The Stories We Tell Ourselves

[This first appeared at The Jagged Word on September 1]

What if you could stand outside your life and look at it from a distance? That’s the premise of Wakefield, the recently released film starring Bryan Cranston and Jennifer Garner. A power outage and a raccoon bring Harold (Cranston) to the space above his garage, from where he can see his wife and two daughters preparing supper.

Of course, he’s not really looking at his life, but at the part of it that goes on without him. And from that point of observation, he sees things he couldn’t see while he was actually living in the middle of it. He sees his twin, teenage daughters, who suddenly (to him, at least) have become distant and treat him like an obstacle to be avoided. From the attic over the garage, he believes he can see them more truly as they are.

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Longing for Happiness

[This first appeared at The Jagged Word on July 7.]

Sometimes you watch a bunch of movies in a row and the same actor appears in all of them (like that time I watched probably five movies in a row with Benicio del Toro (or the Puerto Rican Brad Pitt, as I like to think of him—or maybe Brad Pitt is the North American Benicio del Toro. Anyway.)

Other times, it’s not actors but themes that start to appear and coalesce from more than one movie. So I watched two movies in consecutive nights that deal with the relationships between parents and children. The first, with a father and a daughter, was Toni Erdmann, a nearly three-hour German comedy (yes, really, a funny German film). The second, with a mother and son, was 20th Century Women, a sort of inverted coming-of-age film that takes place in Southern California in 1979 (based semi-autobiographically on writer/director Mike Mills’ own childhood). If I were going to pick a favorite, it would be 20th Century Women, simply for the brilliance of Annette Bening—maybe just for the brilliance of her facial expression throughout the film.

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“Joy Is In the Gift of the Church”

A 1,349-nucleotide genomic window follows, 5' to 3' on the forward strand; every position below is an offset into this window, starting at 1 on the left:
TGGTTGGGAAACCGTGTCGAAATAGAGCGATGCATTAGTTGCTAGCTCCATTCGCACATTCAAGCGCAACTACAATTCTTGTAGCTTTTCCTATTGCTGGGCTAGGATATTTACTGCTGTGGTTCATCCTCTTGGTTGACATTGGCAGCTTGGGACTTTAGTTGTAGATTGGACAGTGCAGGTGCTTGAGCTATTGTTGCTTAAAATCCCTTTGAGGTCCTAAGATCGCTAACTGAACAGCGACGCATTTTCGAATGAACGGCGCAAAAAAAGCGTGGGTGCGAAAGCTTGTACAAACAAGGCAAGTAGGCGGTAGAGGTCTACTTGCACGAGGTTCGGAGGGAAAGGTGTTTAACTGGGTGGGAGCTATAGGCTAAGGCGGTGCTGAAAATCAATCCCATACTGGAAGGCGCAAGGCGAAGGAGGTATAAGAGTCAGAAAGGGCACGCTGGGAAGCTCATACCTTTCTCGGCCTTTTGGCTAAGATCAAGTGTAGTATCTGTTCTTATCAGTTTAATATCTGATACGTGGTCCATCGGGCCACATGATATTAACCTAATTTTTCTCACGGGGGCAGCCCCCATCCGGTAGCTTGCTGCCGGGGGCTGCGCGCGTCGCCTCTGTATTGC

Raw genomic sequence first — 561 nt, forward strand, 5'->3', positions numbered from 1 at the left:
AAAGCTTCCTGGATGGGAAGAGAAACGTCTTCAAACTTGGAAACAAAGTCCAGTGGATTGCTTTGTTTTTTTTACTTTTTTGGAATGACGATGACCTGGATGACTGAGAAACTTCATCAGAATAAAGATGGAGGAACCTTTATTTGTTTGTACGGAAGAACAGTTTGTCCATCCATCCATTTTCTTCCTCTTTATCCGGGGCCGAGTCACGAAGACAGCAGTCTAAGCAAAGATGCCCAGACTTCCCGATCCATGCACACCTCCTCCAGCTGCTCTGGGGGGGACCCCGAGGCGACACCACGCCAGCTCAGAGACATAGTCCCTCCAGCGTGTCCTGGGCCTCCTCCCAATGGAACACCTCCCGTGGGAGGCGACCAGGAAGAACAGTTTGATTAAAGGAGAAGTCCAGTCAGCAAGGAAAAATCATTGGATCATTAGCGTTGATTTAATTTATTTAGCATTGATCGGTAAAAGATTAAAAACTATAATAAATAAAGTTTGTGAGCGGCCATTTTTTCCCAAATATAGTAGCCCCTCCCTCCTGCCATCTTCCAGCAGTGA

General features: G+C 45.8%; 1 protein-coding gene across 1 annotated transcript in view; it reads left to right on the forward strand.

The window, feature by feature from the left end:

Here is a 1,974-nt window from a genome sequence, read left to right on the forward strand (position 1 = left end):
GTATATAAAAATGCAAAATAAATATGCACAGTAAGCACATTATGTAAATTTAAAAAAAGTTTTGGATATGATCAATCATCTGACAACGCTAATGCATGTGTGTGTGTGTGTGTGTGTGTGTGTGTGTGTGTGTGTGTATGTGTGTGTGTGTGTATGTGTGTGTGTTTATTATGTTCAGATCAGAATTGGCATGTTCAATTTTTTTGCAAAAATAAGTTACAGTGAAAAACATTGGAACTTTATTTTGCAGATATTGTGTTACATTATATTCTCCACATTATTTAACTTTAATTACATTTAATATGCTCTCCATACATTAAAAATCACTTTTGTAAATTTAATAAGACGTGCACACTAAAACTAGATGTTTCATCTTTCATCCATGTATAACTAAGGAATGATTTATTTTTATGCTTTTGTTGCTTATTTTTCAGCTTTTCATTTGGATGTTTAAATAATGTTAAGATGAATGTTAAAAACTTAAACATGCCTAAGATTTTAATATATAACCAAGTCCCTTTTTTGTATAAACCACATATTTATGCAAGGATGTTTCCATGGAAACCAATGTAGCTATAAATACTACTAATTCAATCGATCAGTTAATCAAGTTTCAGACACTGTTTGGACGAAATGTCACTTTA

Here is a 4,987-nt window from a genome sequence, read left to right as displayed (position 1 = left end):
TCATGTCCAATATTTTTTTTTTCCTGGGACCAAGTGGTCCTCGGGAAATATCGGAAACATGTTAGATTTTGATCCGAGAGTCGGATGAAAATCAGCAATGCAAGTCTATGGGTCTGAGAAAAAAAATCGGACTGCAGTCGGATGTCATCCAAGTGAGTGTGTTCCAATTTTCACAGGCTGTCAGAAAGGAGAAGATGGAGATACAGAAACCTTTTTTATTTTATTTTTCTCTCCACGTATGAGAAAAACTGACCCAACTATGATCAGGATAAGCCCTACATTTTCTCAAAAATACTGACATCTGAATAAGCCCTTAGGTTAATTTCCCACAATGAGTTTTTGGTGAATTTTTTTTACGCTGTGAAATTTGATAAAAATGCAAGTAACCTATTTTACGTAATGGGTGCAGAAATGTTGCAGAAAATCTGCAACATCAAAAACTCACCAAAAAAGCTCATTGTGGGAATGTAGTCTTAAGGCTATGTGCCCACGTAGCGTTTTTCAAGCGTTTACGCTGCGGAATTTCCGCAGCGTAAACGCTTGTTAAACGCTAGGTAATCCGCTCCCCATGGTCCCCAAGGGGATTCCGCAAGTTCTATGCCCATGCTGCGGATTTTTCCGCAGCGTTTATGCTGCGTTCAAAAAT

I’d say: I can’t help wearing an outfit like an undertaker’s man.  After all, the Pope rigs himself up in white and the cardinals in red, so what’s the odds?  But I’d have the right to go around adorned like the Queen of Sheba because I’m bringing you joy.  I’ll give it to you for nothing, you have only to ask.  Joy is in the gift of the Church, whatever joy is possible for this sad world to share.  Whatever you did against the Church, has been done against joy.  I’m not stopping you from calculating the procession of the equinoxes or splitting the atom.  But what would it profit you even to create life itself, when you have lost all sense of what life really is?  Might as well blow your brains out among your test-tubes.  Manufacture “life” as much as you like, I say!  It’s the vision you give us of death that poisons the thoughts of poor devils bit by bit, that gradually clouds and dulls their last happiness.  You’ll be able to keep it up so long as your industries and capital permit you to turn the world into a fair-ground of mechanical roundabouts, twirling madly in a perpetual din of brass and crackling fireworks.  But just you wait.  Wait for the first quarter-of-an-hour’s silence.  Then the Word will be heard of men–not the voice they rejected, which spoke so quietly: “I am the way, the Resurrection and the Life”–but the voice from the depths: “I am the door for ever locked, the road which leads nowhere, the lie, the everlasting dark.”

He said these last words so gloomily that I must have grown paler–or rather yellower, which has been my way, alas, of turning pale during the last few months–for he poured me out a second glass of gin and we changed the subject.

[Georges Bernanos, The Diary of a Country Priest, 16]